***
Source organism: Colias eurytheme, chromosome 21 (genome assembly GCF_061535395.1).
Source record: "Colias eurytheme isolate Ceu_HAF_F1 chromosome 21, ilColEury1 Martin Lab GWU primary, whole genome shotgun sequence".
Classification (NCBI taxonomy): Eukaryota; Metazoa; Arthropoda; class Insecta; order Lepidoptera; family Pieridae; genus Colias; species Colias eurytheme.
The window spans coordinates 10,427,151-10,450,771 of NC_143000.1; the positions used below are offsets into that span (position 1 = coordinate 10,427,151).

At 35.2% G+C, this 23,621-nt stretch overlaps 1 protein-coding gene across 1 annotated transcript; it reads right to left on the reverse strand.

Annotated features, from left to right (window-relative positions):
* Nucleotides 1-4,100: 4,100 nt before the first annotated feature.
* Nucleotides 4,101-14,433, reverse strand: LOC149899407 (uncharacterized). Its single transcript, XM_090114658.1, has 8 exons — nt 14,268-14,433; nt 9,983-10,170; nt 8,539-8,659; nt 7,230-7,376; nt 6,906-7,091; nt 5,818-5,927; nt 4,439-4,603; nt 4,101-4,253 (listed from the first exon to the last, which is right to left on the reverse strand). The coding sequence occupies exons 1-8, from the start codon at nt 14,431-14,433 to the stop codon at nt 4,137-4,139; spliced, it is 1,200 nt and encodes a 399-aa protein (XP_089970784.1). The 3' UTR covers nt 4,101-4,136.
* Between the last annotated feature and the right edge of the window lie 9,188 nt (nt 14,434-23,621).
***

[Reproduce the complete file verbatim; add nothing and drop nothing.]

Source organism: Colias eurytheme, chromosome 21 (genome assembly GCF_061535395.1).
Source record: "Colias eurytheme isolate Ceu_HAF_F1 chromosome 21, ilColEury1 Martin Lab GWU primary, whole genome shotgun sequence".
Classification (NCBI taxonomy): Eukaryota; Metazoa; Arthropoda; class Insecta; order Lepidoptera; family Pieridae; genus Colias; species Colias eurytheme.
The window spans coordinates 10,427,151-10,450,771 of NC_143000.1; the positions used below are offsets into that span (position 1 = coordinate 10,427,151).

At 35.2% G+C, this 23,621-nt stretch overlaps 1 protein-coding gene across 1 annotated transcript; it reads right to left on the reverse strand.

Annotated features, from left to right (window-relative positions):
* Nucleotides 1-4,100: 4,100 nt before the first annotated feature.
* Nucleotides 4,101-14,433, reverse strand: LOC149899407 (uncharacterized). Its single transcript, XM_090114658.1, has 8 exons — nt 14,268-14,433; nt 9,983-10,170; nt 8,539-8,659; nt 7,230-7,376; nt 6,906-7,091; nt 5,818-5,927; nt 4,439-4,603; nt 4,101-4,253 (listed from the first exon to the last, which is right to left on the reverse strand). The coding sequence occupies exons 1-8, from the start codon at nt 14,431-14,433 to the stop codon at nt 4,137-4,139; spliced, it is 1,200 nt and encodes a 399-aa protein (XP_089970784.1). The 3' UTR covers nt 4,101-4,136.
* Between the last annotated feature and the right edge of the window lie 9,188 nt (nt 14,434-23,621).